How to setup a Mac to begin developing Ruby on Rails Web Applications
Last updated: April 20, 2021 // Click here to go back to the tutorial series overview page.
Getting your local computer setup for developing web applications is one of the most difficult aspects of learning. In this tutorial, we will go all the way from a generic MacOS install to having a running Ruby on Rails application that you can see in a web browser on your machine. (FYI: If you are on Windows, follow this tutorial instead)
You can work through it with the following video / screencast, or just follow through the steps below and come to the video if you run into problems.
- Be logged in as an admin user for your computer
- Make sure you have Chrome installed.
- Open your “Terminal” application (e.g. cmd+spacebar and type in “Terminal”)
- (Optional) If you are on a fancy new Mac with the M1 processors, you are going to need to prefix “arch -x86_64” before the “brew” commands below (and the initial command to install brew) to make your computer play nice with software written for the Intel chipsets.
- e.g. you will copy paste in arch -x86_64 and then add a space and then /bin/b... (use the full line below)
- Everyone else will be able to use the commands below as-is.
- Now, let’s install Homebrew (a package manager) and PostgreSQL (database software)
- /bin/bash -c "$(curl -fsSL https://raw.githubusercontent.com/Homebrew/install/master/install.sh)"
- brew install postgres
- Make sure to follow the copy/paste instructions at the end of the postgres install, specifically to start the database server and ensure it will run when you start your machine next time. This will be:
- brew services start postgresql
- Install gpg
- brew install gpg
- Install Ruby Version Manager by following these instructions. Make sure at the end to:
- source ~/.rvm/scripts/rvm
- As of this writing, Ruby 3.0.1 is the latest version, but you should quickly double check and replace 3.0.1 below with the latest version number)
- rvm install 3.0.1
- rvm use 3.0.1 --default
- ruby -v
- That last command should output “3.0.1” and you’ll be all set.
- Get Bundler going, which is a gem used to install (“bundle”) other gems from a list of gems in our application:
- gem update --system
- gem install bundler
- Now we’re going to get a code version control program called “Git” setup. The first thing you should do is go register for an account (free) at GitHub.com.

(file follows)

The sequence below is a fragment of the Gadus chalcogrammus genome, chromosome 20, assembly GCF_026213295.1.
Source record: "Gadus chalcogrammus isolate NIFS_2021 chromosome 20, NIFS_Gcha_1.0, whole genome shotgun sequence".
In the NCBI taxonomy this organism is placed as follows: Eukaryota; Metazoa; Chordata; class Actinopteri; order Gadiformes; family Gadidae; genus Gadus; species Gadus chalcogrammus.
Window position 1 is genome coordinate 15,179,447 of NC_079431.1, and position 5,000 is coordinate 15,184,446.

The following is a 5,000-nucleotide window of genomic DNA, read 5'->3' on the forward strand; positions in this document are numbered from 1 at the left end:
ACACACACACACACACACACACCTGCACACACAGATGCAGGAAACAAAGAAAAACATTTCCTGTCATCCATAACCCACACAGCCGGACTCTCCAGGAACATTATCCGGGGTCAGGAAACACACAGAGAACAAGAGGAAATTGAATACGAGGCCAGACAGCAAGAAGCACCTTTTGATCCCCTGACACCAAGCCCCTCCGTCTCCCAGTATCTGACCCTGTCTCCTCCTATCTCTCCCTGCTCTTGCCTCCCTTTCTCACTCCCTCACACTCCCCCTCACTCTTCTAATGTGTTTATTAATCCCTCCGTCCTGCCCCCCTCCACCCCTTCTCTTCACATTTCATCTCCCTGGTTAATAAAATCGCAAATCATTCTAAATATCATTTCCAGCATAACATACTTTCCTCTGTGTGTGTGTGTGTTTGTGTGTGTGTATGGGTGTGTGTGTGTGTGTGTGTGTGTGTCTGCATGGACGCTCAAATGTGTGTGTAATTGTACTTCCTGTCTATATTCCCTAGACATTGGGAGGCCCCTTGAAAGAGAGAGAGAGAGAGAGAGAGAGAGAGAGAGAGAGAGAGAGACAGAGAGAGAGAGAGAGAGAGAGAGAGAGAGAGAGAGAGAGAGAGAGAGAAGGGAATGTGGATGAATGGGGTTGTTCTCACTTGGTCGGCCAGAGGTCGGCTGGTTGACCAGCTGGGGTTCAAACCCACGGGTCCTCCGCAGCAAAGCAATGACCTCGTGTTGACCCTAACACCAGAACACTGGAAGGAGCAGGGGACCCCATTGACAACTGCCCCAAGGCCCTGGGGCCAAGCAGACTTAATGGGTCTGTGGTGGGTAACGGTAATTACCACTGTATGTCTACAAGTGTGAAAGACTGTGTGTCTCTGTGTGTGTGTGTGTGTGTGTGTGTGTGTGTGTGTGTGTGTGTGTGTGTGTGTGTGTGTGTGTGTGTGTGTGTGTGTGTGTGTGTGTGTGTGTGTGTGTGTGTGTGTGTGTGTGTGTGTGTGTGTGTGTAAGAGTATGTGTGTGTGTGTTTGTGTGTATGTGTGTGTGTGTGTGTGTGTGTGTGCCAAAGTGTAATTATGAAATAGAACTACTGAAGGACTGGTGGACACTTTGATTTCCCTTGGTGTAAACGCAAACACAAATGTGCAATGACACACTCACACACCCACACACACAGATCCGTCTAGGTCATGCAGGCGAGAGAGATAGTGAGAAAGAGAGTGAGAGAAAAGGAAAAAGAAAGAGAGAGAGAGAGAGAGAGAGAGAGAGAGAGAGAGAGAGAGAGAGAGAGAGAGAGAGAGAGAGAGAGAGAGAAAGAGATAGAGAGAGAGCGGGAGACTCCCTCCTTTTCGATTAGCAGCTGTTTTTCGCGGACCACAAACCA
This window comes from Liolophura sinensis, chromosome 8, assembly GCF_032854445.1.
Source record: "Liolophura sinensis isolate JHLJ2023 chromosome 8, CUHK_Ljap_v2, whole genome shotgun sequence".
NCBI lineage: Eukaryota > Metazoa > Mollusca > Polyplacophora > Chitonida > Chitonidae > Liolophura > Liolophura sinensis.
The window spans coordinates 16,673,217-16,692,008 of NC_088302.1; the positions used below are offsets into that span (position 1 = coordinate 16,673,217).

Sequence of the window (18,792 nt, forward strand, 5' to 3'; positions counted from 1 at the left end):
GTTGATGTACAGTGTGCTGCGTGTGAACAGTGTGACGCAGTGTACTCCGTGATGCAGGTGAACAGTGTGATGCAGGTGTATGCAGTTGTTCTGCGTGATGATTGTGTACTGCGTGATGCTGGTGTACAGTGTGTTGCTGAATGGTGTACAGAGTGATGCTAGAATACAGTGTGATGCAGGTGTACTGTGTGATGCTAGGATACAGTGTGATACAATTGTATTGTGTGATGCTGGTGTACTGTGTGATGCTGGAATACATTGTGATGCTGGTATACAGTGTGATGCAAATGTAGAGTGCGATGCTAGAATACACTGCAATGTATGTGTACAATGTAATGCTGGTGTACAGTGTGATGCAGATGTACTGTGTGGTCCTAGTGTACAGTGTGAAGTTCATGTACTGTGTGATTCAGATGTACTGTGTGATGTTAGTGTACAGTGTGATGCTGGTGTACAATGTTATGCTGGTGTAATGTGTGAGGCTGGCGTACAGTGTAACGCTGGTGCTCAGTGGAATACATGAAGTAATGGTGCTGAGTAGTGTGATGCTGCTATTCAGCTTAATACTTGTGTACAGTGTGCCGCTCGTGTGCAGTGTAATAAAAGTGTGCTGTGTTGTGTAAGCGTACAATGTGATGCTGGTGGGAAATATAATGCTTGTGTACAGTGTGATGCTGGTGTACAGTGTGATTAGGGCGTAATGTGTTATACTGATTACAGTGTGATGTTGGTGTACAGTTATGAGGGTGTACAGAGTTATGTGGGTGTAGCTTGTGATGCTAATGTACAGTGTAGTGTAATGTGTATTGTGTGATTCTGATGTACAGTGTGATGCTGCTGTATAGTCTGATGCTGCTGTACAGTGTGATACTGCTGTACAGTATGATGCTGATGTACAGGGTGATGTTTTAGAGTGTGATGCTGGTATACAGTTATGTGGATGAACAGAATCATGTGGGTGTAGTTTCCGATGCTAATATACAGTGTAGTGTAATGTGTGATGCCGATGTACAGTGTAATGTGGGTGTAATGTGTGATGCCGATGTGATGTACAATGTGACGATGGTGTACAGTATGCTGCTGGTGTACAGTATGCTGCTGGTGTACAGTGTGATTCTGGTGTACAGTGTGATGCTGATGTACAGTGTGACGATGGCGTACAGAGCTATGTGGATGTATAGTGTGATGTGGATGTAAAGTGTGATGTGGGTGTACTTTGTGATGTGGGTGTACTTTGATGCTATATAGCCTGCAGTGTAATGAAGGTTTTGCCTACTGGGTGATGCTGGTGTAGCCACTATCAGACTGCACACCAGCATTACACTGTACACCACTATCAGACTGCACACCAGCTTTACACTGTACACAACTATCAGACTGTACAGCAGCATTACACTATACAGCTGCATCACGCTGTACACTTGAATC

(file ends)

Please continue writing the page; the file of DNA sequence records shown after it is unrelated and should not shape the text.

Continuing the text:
- In your terminal, enter the following, replacing in your details:
- git config --global color.ui true
- git config --global user.name "REPLACE WITH YOUR NAME"
- git config --global user.email "REPLACE_WITH_YOUR@EMAIL.com"
- ssh-keygen -t rsa -b 4096 -C "REPLACE_WITH_YOUR@EMAIL.com"
- (press enter to use defaults and to not set a password)
- Press enter to accept the default file name, and press enter again to not use a password.
- Then enter this:
- cat ~/.ssh/id_rsa.pub
- Copy that output key and paste it into your GitHub account here.
- Run the following command in your terminal to ensure it worked:
- ssh -T firstname.lastname@example.org
- You’ll see a successful message, and a note about Github not providing shell access (which is fine, you can ignore that).
- Now let’s get node and yarn installed
- brew install node yarn
- Go ahead and install the code editor VSCode, which is a fantastic open source code editor by Microsoft (yes, tons of Mac users actually use a microsoft product). You can also use another code editor of your choice, of course.
- Now install the Rails gem (this will take awhile)
- gem install rails
- In your terminal, let’s go ahead and make an apps folder and create your rails app:
- mkdir apps/
- cd apps/
- rails new quotesapp -d postgresql
- cd quotesapp
- Back in your terminal, run this commands to setup your database
- rake db:create
- This connects to PostgreSQL via your current Mac user of the same name, and no password is required so it should automatically work. You should see a message that a couple of databases were created successfully.
- And finally, let’s spin up your Rails server:
- rails s
- FYI, when you run “rails s” it takes over your terminal to run the server until you cancel it.
- You should now be able to open your web browser (use Chrome) and visit http://localhost:3000 and see your new Rails app live.
If you have problems (or see anything above that needs updating), feel free to reach out to me directly at email@example.com. Thanks!
Continue to the next part of the series → Full-stack web development "Hello World" tutorials for entrepreneurs :: Part 1 of 8